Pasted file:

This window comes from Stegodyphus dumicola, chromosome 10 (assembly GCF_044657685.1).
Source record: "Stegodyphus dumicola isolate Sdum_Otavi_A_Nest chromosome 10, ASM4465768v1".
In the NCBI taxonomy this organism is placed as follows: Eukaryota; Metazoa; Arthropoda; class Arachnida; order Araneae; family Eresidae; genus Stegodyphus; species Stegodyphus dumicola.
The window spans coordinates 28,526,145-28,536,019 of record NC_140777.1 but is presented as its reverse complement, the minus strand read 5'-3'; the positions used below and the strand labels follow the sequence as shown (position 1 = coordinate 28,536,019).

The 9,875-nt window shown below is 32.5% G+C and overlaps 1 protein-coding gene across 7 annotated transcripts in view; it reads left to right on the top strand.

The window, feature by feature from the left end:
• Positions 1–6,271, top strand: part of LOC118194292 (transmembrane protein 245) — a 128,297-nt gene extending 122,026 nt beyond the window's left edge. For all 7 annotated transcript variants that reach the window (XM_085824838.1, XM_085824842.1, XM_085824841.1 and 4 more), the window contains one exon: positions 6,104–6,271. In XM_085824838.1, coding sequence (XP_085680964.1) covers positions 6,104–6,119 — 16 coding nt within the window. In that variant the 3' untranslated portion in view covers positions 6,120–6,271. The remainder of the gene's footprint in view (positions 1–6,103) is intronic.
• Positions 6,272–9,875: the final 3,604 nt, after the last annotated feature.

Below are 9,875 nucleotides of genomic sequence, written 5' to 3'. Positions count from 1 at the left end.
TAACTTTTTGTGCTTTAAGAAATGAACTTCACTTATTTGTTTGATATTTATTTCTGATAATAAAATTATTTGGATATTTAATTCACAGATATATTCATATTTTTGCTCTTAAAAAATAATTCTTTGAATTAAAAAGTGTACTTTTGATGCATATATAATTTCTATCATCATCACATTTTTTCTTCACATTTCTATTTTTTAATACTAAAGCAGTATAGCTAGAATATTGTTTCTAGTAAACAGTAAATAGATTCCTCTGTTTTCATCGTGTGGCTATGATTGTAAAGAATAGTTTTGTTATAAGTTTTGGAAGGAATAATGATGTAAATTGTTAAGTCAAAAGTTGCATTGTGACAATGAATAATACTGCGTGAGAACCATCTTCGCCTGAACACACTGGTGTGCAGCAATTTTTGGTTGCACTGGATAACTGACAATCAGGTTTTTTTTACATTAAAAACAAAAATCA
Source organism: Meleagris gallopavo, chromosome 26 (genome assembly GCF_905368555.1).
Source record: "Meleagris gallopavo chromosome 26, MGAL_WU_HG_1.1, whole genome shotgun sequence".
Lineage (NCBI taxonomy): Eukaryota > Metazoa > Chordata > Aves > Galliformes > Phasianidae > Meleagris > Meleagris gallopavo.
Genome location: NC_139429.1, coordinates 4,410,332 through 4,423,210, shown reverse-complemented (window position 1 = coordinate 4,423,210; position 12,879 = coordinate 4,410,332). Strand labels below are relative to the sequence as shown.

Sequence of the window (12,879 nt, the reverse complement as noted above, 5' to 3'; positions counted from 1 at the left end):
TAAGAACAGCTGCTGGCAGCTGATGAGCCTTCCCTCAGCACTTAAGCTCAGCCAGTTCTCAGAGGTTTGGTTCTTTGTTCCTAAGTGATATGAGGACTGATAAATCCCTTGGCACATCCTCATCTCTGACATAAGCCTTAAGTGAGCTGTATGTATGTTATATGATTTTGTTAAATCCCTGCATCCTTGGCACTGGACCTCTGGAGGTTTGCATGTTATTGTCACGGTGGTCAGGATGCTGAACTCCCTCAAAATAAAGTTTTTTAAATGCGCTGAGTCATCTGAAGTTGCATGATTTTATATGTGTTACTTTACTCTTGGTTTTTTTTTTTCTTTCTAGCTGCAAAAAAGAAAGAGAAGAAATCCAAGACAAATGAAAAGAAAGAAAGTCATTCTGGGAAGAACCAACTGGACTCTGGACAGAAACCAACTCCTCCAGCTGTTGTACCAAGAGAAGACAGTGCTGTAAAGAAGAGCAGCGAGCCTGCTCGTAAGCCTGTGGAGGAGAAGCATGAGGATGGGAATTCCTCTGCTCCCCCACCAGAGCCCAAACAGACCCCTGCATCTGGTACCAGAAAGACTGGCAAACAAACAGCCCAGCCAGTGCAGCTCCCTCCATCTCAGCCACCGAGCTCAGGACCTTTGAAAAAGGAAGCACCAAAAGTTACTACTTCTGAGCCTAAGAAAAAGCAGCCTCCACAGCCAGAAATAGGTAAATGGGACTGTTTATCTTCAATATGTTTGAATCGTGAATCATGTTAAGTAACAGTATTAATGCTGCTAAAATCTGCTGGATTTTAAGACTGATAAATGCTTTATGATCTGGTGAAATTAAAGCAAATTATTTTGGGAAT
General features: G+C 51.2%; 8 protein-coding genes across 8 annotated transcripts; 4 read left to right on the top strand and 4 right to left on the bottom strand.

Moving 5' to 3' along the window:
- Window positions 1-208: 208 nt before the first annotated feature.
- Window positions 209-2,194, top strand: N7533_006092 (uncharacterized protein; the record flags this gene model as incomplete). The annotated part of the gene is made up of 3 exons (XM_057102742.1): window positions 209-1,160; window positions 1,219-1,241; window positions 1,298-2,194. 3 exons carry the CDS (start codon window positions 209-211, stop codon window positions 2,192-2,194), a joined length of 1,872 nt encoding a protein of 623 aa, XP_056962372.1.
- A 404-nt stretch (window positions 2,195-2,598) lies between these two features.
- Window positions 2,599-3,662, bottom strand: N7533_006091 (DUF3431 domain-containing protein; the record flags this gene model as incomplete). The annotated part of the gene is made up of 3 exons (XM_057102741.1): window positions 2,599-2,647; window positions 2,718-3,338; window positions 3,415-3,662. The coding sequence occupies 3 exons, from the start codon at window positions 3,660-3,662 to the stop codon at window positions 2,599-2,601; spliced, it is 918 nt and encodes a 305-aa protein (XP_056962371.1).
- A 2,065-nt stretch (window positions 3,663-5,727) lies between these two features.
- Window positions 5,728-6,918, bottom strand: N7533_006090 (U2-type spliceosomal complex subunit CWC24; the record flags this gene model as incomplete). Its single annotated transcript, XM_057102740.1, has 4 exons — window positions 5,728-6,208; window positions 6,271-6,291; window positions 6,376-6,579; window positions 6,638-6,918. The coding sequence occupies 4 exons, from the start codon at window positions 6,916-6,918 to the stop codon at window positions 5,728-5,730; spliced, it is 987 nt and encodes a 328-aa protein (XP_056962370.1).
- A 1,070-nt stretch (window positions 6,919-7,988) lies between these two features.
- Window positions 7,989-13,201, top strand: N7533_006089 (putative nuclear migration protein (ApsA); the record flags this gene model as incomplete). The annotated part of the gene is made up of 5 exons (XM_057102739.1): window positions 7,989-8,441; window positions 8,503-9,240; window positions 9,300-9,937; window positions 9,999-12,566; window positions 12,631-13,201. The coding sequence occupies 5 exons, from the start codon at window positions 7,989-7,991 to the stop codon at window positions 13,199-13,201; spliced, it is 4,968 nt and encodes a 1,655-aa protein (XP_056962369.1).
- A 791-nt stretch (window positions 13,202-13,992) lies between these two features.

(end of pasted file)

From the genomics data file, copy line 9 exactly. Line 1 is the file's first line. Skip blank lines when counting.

Below are 9,875 nucleotides of genomic sequence, written 5' to 3'. Positions count from 1 at the left end.